*The major downside of making these ornaments has to do with the images you want to transfer. They have to have been printed using a laser printer, rather than an inkjet one. Landee recommends Kinko’s, but that requires saving the images to a thumb drive, getting in the car, dealing with holiday crowds, and on and on and on… and it limits you to images that you have digitally, to begin with. If you’re willing to do the leg work, though, look how charming these would be hanging from your tree!
Mason Jar Lid Ornaments
- Mason jar lid and screw ring (you can buy these in packs in the canning section of any big box or hardware store)
- Fabric scraps
- Glue gun
- Image/Cutout/Sticker to place in the center of the ornament
This particular craft takes the cake for being really straightforward. The hardest part is probably just locating Christmas cut-outs or stickers to use, but if you have a fancy machine that does that then you’re golden! All you do is glue the fabric to the jar lid, glue the image onto the fabric, and then glue the ring to the lid. Boom: Adorable cottage core ornaments. These are great for a crowd that demands instant gratification and not too much clean-up. For full instructions, visit Clean and Scentisible.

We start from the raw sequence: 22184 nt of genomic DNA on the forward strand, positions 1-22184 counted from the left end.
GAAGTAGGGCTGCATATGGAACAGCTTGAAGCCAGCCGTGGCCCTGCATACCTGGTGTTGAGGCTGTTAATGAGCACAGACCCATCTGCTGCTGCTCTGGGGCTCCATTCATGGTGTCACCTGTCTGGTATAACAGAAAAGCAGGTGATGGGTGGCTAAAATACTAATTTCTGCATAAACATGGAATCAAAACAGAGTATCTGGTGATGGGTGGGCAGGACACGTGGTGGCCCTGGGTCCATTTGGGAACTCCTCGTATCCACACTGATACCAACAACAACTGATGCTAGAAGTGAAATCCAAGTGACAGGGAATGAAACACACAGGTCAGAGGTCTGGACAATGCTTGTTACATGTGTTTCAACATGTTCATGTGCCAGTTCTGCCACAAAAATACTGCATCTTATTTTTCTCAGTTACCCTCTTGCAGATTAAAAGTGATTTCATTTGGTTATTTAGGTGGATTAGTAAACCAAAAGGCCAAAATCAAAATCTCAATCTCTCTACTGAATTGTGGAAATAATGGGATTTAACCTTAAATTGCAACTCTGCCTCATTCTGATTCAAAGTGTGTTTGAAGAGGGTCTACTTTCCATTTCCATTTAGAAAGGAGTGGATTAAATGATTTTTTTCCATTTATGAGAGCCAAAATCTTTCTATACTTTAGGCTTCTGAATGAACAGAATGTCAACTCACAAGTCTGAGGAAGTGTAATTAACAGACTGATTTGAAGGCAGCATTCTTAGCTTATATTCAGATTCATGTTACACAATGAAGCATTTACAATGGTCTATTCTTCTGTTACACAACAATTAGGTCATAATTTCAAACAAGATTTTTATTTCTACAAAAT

Knit Cap Ornaments
- Paper towel tubes
- Cotton balls
- Ruler (optional)
Holiday crafts don’t get cuter than this one. We just couldn’t resist these little guys, and they’re such a cute way to use up those yarn scraps that you’ve been hoarding in your craft closet. The most laborious part is cutting the yarn into 12” strips, but the instructions at Make Your Own Zone show a nifty way to make this less painstaking.
Collaborative Family Scrapbook
- A blank scrapbook (or method of binding some pages together)
- Scrapbooking pages
- Family photos
- Glue, pens, stickers, and other embellishments
We’re sure that you have a pretty good idea of how to make a scrapbook, but when we heard about this from a friend we thought it was such a lovely idea for a family holiday craft it just had to be mentioned. The task is to make a collaborative scrapbook to preserve a family memory from all the different perspectives of the people who experienced it. Maybe you want to challenge family members to gather photos and souvenirs from your current gathering. Or maybe you’d like to commemorate a past experience, such as a shared vacation, birthday party, or an era of your lives together. Some people do this to honor a loved one’s passing.
The plan is simple: Everyone contributes their own page of their memories. Whatever you choose as your theme, when you pull it all together you’ve preserved memories for you all to enjoy in years to come, and to share with those who weren’t around when it happened. It’s a wonderful reason to go through old photos (or to finally print out some of the ones lingering in digital format), and the process can be a true family bonding experience.